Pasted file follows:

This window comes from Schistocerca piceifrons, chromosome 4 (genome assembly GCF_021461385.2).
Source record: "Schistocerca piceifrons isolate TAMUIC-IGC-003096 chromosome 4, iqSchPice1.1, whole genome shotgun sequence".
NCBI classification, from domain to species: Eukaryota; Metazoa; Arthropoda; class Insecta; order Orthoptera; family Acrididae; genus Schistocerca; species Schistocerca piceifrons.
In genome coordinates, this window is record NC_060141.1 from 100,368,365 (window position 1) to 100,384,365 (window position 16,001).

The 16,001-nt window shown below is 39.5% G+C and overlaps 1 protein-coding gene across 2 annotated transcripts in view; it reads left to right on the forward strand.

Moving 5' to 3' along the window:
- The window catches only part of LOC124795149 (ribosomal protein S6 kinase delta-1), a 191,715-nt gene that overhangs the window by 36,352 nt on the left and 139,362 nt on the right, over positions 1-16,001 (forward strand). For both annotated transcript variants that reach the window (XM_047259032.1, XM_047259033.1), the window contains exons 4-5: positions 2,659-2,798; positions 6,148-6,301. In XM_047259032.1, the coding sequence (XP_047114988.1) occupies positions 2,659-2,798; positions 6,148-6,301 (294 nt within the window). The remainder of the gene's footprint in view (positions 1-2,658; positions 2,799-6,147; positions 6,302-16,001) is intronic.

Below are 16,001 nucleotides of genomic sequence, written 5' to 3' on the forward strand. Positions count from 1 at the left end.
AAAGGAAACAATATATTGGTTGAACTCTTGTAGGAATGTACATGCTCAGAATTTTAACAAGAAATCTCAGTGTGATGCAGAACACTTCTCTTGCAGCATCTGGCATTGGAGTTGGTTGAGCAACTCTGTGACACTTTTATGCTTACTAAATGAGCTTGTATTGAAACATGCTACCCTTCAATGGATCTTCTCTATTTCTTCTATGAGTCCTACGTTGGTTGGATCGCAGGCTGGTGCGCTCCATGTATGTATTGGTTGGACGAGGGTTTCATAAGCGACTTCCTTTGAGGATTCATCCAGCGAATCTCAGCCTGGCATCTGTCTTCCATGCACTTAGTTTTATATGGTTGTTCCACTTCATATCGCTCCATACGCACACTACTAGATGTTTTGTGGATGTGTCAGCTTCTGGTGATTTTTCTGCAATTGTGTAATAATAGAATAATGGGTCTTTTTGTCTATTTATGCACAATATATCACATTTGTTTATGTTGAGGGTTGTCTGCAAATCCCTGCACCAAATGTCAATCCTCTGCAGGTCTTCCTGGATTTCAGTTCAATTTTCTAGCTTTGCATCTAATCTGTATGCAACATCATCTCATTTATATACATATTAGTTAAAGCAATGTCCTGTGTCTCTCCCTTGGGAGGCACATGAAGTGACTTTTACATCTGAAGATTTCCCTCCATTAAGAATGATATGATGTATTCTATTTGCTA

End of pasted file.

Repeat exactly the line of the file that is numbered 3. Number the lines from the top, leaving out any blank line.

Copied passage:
NCBI classification, from domain to species: Eukaryota; Metazoa; Arthropoda; class Insecta; order Orthoptera; family Acrididae; genus Schistocerca; species Schistocerca piceifrons.